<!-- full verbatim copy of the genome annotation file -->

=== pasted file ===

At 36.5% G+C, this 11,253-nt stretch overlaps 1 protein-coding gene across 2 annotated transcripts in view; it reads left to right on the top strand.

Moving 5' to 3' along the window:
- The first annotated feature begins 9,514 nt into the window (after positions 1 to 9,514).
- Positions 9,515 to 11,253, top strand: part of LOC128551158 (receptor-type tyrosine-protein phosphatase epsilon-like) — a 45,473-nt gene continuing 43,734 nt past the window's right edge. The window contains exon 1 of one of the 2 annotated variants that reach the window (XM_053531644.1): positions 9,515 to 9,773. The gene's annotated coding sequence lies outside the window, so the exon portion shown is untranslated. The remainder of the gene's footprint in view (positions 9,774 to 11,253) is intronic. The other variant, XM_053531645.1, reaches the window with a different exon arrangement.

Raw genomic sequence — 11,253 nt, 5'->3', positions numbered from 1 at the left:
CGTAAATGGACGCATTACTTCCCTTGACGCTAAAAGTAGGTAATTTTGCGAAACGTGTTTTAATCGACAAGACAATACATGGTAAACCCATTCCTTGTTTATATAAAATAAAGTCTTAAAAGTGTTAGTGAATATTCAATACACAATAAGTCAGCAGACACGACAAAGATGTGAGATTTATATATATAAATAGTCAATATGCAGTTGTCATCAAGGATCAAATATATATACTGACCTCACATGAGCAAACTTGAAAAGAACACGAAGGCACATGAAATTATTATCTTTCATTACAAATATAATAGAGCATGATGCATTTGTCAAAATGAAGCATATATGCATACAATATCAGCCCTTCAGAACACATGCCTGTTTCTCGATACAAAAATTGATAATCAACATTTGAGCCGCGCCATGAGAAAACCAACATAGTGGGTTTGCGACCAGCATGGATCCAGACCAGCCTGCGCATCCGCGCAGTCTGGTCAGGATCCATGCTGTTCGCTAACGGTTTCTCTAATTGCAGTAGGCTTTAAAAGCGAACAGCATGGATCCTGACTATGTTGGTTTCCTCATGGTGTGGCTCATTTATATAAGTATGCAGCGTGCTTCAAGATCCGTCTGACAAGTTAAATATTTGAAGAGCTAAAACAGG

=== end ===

At 36.5% G+C, this 11,253-nt stretch overlaps 1 protein-coding gene across 2 annotated transcripts in view; it reads left to right on the top strand.

Moving 5' to 3' along the window:
- The first annotated feature begins 9,514 nt into the window (after positions 1 to 9,514).
- Positions 9,515 to 11,253, top strand: part of LOC128551158 (receptor-type tyrosine-protein phosphatase epsilon-like) — a 45,473-nt gene continuing 43,734 nt past the window's right edge. The window contains exon 1 of one of the 2 annotated variants that reach the window (XM_053531644.1): positions 9,515 to 9,773. The gene's annotated coding sequence lies outside the window, so the exon portion shown is untranslated. The remainder of the gene's footprint in view (positions 9,774 to 11,253) is intronic. The other variant, XM_053531645.1, reaches the window with a different exon arrangement.

Raw genomic sequence — 11,253 nt, 5'->3', positions numbered from 1 at the left:
CGTAAATGGACGCATTACTTCCCTTGACGCTAAAAGTAGGTAATTTTGCGAAACGTGTTTTAATCGACAAGACAATACATGGTAAACCCATTCCTTGTTTATATAAAATAAAGTCTTAAAAGTGTTAGTGAATATTCAATACACAATAAGTCAGCAGACACGACAAAGATGTGAGATTTATATATATAAATAGTCAATATGCAGTTGTCATCAAGGATCAAATATATATACTGACCTCACATGAGCAAACTTGAAAAGAACACGAAGGCACATGAAATTATTATCTTTCATTACAAATATAATAGAGCATGATGCATTTGTCAAAATGAAGCATATATGCATACAATATCAGCCCTTCAGAACACATGCCTGTTTCTCGATACAAAAATTGATAATCAACATTTGAGCCGCGCCATGAGAAAACCAACATAGTGGGTTTGCGACCAGCATGGATCCAGACCAGCCTGCGCATCCGCGCAGTCTGGTCAGGATCCATGCTGTTCGCTAACGGTTTCTCTAATTGCAGTAGGCTTTAAAAGCGAACAGCATGGATCCTGACTATGTTGGTTTCCTCATGGTGTGGCTCATTTATATAAGTATGCAGCGTGCTTCAAGATCCGTCTGACAAGTTAAATATTTGAAGAGCTAAAACAGG